Now, I find full Lotus posture (Padmasana) comfortable, but that may not be the case for you. Sit as comfortable as possible. Even, on a chair is fine. However, stick to one way of sitting, anytime you sit for meditation.

Tip - wearing a particular costume also triggers and preps your mind for meditation.

Step 2 - Breathing preparation (Pranayama)

This step involves breathing in a certain pattern. First, take your right hand and close all your fingers into a fist. Then, unfold the thumb and the little finger. Now, close the right nostril with your thumb and inhale through your left nostril. Now, do this while singing the song (from Step 0) in your mind. Now, close the little finger on the right nostril.

Sing your song again, while holding your breath.

Open your thumb and release your breath, again while singing your song. (You better choose your song well in Step 0 or you are going to be bored by this song for sure)

Repeat the above 3 substeps of inhale, hold and exhale in the opposite way (Thumb open, inhale, thumb close, hold breath, little finger open, exhale).

Combined, do the above process 10 times (5 for each way)

Learning 1 - This step prepares your body and mind for the meditation process. The song helps in balancing and timing the breathing pattern. Traditionally, in Gayathri mantra meditation, one would chant these mantras -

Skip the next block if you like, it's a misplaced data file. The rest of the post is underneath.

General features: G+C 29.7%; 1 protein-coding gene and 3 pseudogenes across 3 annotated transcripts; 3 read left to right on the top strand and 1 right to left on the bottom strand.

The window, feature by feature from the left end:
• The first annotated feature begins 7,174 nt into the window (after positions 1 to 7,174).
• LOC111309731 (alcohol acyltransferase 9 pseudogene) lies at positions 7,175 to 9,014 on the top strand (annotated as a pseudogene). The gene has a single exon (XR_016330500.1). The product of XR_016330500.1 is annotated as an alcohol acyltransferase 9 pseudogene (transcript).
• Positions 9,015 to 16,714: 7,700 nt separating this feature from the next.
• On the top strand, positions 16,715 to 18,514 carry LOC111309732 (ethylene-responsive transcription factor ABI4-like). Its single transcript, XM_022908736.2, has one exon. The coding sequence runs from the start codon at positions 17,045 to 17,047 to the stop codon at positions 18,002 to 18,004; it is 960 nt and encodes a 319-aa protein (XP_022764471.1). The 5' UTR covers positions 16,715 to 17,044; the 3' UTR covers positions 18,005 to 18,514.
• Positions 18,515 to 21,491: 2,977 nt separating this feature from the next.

Step 3 - Meditation

In this step, you will have to breathe in and out 54 times each, that makes it 108 (apparently, this is the diameter of the sun divided by the diameter of the Earth. The actual number with modern instruments is ~109. It is also roughly the number of diameters of moon it takes to reach the moon from earth.

So, you inhale while singing your 6 second song and exhale while singing your song. Now, how do we keep track of the number while you pay attention to the singing and the breathing? You use your thumb and the lines in your hand.

Counting fingers to keep the mind busy *Source -*

This image is one version of it, although I follow a different pattern for tracking the number of exhales and inhales.

Learning 2 - This step is where you attain balance between inhale and exhale as well as keep your bored mind in check by giving it tons of things to track. The repetition of the song/mantra/aum helps you calm your nerves down.

Step 4 - Cool down (Pranayama)

You repeat what you did in Step 2 - 10 Bandha Pranayamas (the nostril thing that we did) as it is referred to.

Learning 3 - This step now cements your focus and brings you back to terra firma.

Now, use a pen and paper to make a cross on your daily meditation routine, so that you make this a habit.

You will be fully charged to face anything the world has to throw at you… :) Personal experience :) From that day on (the day when I tangled and knotted my muscles in this tiny holy town called Rewalsar in North India), my experience in meditation has been very different.

Some videos you may like and get you started with this meditation thing

Loving Kindness Meditation

I liked the explanation of awareness and meditation given by this speaker, Dandapani, on unwavering focus -